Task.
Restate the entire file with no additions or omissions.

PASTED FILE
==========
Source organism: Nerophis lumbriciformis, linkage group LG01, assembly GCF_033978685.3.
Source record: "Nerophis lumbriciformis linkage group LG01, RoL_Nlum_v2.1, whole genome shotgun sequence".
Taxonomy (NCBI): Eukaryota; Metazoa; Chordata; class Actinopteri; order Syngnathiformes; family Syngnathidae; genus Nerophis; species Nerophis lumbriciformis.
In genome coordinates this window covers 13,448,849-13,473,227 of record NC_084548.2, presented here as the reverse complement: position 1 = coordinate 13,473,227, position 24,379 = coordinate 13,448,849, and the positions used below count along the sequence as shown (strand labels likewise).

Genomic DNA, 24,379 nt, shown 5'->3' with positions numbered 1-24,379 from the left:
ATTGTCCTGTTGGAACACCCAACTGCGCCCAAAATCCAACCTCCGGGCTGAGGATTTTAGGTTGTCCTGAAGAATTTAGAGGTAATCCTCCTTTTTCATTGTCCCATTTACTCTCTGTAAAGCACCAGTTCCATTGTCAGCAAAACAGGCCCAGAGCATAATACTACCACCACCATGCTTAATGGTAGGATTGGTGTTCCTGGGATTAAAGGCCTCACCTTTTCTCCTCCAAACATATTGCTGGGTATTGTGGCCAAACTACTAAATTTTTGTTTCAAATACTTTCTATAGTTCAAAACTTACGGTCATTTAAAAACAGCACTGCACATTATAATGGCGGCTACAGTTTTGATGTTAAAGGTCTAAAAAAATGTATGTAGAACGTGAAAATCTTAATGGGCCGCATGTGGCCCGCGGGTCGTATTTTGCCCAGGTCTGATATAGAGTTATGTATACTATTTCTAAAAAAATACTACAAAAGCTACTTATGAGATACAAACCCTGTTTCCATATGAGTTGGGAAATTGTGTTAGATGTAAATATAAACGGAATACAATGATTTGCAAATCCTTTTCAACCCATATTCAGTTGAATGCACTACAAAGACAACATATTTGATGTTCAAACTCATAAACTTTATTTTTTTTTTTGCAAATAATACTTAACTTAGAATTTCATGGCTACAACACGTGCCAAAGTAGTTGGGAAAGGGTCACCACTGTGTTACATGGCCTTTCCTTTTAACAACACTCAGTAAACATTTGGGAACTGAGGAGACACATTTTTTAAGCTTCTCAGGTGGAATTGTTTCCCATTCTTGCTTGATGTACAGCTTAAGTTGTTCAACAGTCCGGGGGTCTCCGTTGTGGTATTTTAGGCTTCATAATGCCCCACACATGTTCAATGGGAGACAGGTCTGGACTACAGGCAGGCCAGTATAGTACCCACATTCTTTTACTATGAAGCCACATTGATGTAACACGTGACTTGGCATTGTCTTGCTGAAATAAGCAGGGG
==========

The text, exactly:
Source organism: Nerophis lumbriciformis, linkage group LG01, assembly GCF_033978685.3.
Source record: "Nerophis lumbriciformis linkage group LG01, RoL_Nlum_v2.1, whole genome shotgun sequence".
Taxonomy (NCBI): Eukaryota; Metazoa; Chordata; class Actinopteri; order Syngnathiformes; family Syngnathidae; genus Nerophis; species Nerophis lumbriciformis.
In genome coordinates this window covers 13,448,849-13,473,227 of record NC_084548.2, presented here as the reverse complement: position 1 = coordinate 13,473,227, position 24,379 = coordinate 13,448,849, and the positions used below count along the sequence as shown (strand labels likewise).

Genomic DNA, 24,379 nt, shown 5'->3' with positions numbered 1-24,379 from the left:
ATTGTCCTGTTGGAACACCCAACTGCGCCCAAAATCCAACCTCCGGGCTGAGGATTTTAGGTTGTCCTGAAGAATTTAGAGGTAATCCTCCTTTTTCATTGTCCCATTTACTCTCTGTAAAGCACCAGTTCCATTGTCAGCAAAACAGGCCCAGAGCATAATACTACCACCACCATGCTTAATGGTAGGATTGGTGTTCCTGGGATTAAAGGCCTCACCTTTTCTCCTCCAAACATATTGCTGGGTATTGTGGCCAAACTACTAAATTTTTGTTTCAAATACTTTCTATAGTTCAAAACTTACGGTCATTTAAAAACAGCACTGCACATTATAATGGCGGCTACAGTTTTGATGTTAAAGGTCTAAAAAAATGTATGTAGAACGTGAAAATCTTAATGGGCCGCATGTGGCCCGCGGGTCGTATTTTGCCCAGGTCTGATATAGAGTTATGTATACTATTTCTAAAAAAATACTACAAAAGCTACTTATGAGATACAAACCCTGTTTCCATATGAGTTGGGAAATTGTGTTAGATGTAAATATAAACGGAATACAATGATTTGCAAATCCTTTTCAACCCATATTCAGTTGAATGCACTACAAAGACAACATATTTGATGTTCAAACTCATAAACTTTATTTTTTTTTTTGCAAATAATACTTAACTTAGAATTTCATGGCTACAACACGTGCCAAAGTAGTTGGGAAAGGGTCACCACTGTGTTACATGGCCTTTCCTTTTAACAACACTCAGTAAACATTTGGGAACTGAGGAGACACATTTTTTAAGCTTCTCAGGTGGAATTGTTTCCCATTCTTGCTTGATGTACAGCTTAAGTTGTTCAACAGTCCGGGGGTCTCCGTTGTGGTATTTTAGGCTTCATAATGCCCCACACATGTTCAATGGGAGACAGGTCTGGACTACAGGCAGGCCAGTATAGTACCCACATTCTTTTACTATGAAGCCACATTGATGTAACACGTGACTTGGCATTGTCTTGCTGAAATAAGCAGGGG